On the heels of our March 6 post, Amaron’s death certificate sparks new questions and the issues raised by Bilimon Amaron’s listed birth date in what appeared to be an official Republic of the Marshall Islands document, and to a lesser extent, his date of death, I thought some might be interested in a letter from Bilimon’s brother Paul to Bill Prymak that appeared in the March 1998 edition of the Amelia Earhart Society Newsletters.  Italics and boldface in the letter are in the AES version; otherwise boldface is mine.

“An Encounter to Remember
— with one of the most famous ladies of the world in 1937?”
by Bill Prymak

Bilimon Amaron, who possibly saw and treated Amelia long after the world had given up hope that she was alive, died a little over a year ago.  But his younger brother, Paul Amaron, is a teacher in the Elementary School at Jabor, Jaluit Atoll.  We were fortunate to talk with him on our trip to the Marshall Islands last spring [1997].  He told us the story of his brother’s dressing the wounds of an American lady pilot and man while on board a Japanese ship in the harbor at Jabor in 1937.  He later wrote a letter (in English), and delivered it to us as we were leaving.  He wanted to make sure we had understood it all.  Following are Paul Amaron’s exact words:

Bilimon was half Japanese and half Marshallese. He was given good opportunities.  Since he finished school on Jabot (Japanese Elementary school) the Japanese offered him few jobs but he preferred medical training. In Jaluit at this time there were 3 Japanese doctors on Jabor, and 7 or 8 Naval doctors on Imiej, taking care of the many Army and Air Force personnel on Imiej.  Bilimon helped out a Naval doctor who was stationed at Sydney Town, now the terminal area [at Jabor].  At his place there were many Japanese working on probably the biggest fuel tank in Jaluit.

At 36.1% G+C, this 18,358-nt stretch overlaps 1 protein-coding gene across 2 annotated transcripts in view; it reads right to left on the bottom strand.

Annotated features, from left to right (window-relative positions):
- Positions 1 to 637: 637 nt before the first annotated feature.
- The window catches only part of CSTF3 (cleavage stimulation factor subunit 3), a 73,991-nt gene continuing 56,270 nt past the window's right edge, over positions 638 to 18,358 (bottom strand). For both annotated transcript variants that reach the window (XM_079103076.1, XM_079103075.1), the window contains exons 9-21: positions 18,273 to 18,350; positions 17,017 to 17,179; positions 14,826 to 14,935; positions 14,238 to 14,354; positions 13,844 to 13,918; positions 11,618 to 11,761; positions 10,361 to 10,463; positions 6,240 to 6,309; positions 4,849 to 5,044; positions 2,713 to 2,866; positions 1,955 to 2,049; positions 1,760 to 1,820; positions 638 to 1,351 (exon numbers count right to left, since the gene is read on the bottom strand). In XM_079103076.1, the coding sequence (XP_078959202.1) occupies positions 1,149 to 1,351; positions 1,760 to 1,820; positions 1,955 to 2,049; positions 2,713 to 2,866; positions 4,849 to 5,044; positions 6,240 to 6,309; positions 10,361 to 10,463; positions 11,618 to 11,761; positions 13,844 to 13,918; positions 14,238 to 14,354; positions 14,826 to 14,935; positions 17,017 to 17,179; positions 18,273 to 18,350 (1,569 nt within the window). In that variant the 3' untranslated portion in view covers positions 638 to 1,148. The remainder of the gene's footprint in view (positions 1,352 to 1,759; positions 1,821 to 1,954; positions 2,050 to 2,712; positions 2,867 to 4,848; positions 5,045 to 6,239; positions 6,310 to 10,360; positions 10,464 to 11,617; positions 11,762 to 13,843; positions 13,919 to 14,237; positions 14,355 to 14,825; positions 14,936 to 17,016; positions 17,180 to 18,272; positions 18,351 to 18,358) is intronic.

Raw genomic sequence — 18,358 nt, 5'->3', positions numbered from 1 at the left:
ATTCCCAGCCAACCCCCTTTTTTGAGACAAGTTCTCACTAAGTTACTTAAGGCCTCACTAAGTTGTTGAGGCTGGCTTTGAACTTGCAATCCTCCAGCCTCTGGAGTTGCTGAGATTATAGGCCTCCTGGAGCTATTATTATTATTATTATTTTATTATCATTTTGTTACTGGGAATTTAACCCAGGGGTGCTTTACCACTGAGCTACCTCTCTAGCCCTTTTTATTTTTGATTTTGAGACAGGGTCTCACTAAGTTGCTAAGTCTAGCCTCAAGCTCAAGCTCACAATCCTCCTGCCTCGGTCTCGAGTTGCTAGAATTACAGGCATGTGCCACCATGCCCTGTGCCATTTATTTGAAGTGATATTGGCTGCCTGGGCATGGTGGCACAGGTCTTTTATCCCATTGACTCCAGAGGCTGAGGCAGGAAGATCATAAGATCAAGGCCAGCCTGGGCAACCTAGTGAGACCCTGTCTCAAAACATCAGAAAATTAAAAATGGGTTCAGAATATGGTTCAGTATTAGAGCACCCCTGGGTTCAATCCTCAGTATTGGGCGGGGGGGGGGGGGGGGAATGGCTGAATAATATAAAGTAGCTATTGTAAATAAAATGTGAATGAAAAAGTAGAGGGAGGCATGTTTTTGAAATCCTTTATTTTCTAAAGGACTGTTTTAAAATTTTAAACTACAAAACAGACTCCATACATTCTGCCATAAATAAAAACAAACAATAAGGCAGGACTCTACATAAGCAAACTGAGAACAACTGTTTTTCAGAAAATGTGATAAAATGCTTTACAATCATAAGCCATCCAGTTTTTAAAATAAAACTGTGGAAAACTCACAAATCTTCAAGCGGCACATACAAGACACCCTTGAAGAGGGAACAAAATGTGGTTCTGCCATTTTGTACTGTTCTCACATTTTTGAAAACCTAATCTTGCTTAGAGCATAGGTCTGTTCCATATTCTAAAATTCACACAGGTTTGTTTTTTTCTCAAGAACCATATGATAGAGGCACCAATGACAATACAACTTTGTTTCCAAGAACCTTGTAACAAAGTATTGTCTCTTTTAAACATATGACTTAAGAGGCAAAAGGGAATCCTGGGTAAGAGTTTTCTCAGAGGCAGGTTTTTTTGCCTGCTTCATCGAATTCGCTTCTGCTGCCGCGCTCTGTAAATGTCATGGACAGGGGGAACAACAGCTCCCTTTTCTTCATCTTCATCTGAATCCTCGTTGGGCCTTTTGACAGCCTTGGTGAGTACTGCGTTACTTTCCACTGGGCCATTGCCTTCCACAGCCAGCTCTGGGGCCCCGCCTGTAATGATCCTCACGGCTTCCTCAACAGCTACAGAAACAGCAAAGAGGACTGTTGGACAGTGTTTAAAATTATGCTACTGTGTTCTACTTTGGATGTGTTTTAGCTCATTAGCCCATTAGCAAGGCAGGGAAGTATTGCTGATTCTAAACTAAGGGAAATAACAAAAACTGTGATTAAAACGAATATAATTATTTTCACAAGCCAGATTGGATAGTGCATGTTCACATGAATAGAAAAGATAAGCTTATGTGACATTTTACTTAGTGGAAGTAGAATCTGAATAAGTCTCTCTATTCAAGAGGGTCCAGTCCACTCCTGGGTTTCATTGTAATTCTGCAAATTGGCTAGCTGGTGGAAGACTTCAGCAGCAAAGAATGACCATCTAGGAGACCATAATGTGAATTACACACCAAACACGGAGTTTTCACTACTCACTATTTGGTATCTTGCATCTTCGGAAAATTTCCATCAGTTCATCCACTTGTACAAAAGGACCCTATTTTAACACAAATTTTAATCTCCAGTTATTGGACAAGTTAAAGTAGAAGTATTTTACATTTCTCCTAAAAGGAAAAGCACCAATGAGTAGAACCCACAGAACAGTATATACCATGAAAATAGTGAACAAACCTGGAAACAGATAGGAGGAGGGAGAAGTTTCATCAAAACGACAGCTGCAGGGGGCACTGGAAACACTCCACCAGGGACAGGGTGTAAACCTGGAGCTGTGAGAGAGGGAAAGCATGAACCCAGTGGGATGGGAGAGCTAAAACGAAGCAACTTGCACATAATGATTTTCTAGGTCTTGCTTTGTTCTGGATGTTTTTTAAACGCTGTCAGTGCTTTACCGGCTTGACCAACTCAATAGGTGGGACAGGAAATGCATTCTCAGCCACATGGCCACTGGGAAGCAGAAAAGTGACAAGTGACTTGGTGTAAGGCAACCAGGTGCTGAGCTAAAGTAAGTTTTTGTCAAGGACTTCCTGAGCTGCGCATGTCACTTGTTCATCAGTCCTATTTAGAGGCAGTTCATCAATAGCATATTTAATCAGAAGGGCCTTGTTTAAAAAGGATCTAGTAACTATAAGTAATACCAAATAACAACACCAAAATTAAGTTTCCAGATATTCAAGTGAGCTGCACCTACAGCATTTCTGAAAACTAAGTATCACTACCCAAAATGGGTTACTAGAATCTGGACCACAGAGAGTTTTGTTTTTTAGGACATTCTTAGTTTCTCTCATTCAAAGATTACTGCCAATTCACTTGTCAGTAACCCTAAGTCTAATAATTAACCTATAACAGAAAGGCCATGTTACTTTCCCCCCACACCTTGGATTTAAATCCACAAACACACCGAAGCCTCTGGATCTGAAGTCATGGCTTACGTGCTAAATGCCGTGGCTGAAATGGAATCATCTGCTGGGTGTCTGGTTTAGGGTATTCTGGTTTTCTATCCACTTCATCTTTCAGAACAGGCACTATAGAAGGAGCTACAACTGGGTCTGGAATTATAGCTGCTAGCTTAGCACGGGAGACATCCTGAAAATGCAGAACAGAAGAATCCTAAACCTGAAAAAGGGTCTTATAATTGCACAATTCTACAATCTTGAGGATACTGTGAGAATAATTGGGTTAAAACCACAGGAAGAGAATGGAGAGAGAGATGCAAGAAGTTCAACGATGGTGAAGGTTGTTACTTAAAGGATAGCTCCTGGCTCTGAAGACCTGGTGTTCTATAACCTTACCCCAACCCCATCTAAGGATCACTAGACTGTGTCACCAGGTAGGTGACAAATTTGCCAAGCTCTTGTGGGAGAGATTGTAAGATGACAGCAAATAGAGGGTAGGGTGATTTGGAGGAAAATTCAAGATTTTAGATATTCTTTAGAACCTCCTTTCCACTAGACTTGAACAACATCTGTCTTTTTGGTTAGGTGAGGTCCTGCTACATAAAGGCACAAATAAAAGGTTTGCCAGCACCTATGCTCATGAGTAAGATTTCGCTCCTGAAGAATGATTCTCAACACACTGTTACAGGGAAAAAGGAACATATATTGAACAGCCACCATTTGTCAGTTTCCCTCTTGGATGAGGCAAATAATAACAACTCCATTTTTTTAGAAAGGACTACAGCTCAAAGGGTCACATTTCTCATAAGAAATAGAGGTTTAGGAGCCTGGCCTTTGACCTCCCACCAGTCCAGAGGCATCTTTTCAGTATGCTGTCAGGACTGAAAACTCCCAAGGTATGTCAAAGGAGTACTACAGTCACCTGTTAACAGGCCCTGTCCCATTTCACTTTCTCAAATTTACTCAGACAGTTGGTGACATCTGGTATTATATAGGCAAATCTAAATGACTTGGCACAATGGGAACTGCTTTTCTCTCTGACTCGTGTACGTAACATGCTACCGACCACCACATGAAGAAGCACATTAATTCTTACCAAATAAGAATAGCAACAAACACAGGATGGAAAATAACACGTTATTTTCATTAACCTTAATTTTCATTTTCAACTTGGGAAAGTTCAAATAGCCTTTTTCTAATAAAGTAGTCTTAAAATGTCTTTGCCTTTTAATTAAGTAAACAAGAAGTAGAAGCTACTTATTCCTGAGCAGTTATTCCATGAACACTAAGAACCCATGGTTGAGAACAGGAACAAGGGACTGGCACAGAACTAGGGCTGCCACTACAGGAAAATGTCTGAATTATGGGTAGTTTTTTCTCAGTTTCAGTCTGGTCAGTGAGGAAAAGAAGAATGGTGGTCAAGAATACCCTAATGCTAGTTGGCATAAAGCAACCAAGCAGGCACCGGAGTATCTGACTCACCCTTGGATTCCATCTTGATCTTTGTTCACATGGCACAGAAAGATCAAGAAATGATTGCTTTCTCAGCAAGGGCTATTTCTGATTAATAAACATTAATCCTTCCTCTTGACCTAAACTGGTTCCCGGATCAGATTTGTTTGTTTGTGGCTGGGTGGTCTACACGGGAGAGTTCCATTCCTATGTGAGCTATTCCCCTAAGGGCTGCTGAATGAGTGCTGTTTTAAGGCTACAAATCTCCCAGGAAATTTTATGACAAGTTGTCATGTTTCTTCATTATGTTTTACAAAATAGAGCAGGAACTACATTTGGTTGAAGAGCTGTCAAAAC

Bill Prymak and Joe Gervais pause with legendary Earhart eyewitness Bilimon Amaron at Amaron’s Majuro home in 1991.

Current news was known to him for there was nothing hidden back from him.  He was trusted.

One time he told that because of him five people were save.  Anyone found
eating local food were beheaded.

If I remember it right, he said that the ship was a cargo ship, and not a war ship.  I forget who had a false tooth, either the man or the woman.  The woman, according to him, was neat.

Also one of them wanted to give him a ring or something.  I forget exactly how he put it.  He said the lady was calm, but the man seemed excited.

He told me this story a few months before he died, and also said that he misled some of his Marshallese friends or didn’t tell what he saw and knew.

Please find in Saipan who was the first Sanatarian [sic] who was either the Chief Police at that time, or the 2nd highest.  He may be still living.  Probably as old as Bilimon.”

                                      (Signed) Paul Amaron (End of Prymak entry.)

Paul Amaron, a schoolteacher, confirmed his brother’s experience in an interview and written statement. “Bilimon told his brother that the American man was slightly injured, but the woman was neat, calm, with no injuries.  Both were taken to Kwajalein and then to Saipan,” Prymak wrote in the May 1997 AES Newsletter story, Interviewing the Native Witnesses.”  Just before Bilimon died in 1996, he told his family to “be sure to tell Joe and Bill, and the rest who asked about Amelia that my story is true,” Paul told Prymak.

Robert Reimers, the top businessman in the Marshall Islands in 1991, told Bill Prymak that the Mili Atoll landing of Amelia Earhart in 1937 was common knowledge among his people.  Reimers passed away in 1998.

All who interviewed Amaron, including Fred Goerner, Oliver Knaggs, Vincent V. Loomis, T.C. “Buddy” Brennan, Joe Gervais and Prymak unanimously endorsed his honesty.  “Having personally interviewed [Amaron], I still put the personal stamp of total credibility upon him,” Prymak wrote in 2001.  Robert Reimers [local business tycoon] told me, You will never find a more honest man—that, coming from the number ONE man in the Marshalls before and during the war. [Emphasis Prymak’s.]  So what if his testimony varies slightly from interviewer to interviewer?  He never had a written script, he never embellished.  So many times during our interview, after a tough question was asked, he simply stated, ‘I don’t recall,’ and during his last few days on earth, he told his family, ‘Be sure to tell Joe and Bill that it indeed happened.’  That’s as close to hard copy as one can get.”

For much more information on Bilimon Amaron’s account and other witness testimony about Amelia Earhart’s landing at Mili Atoll, please see Chapter VII, “The Marshall Islands Witnesses” in Amelia Earhart: The Truth at Last.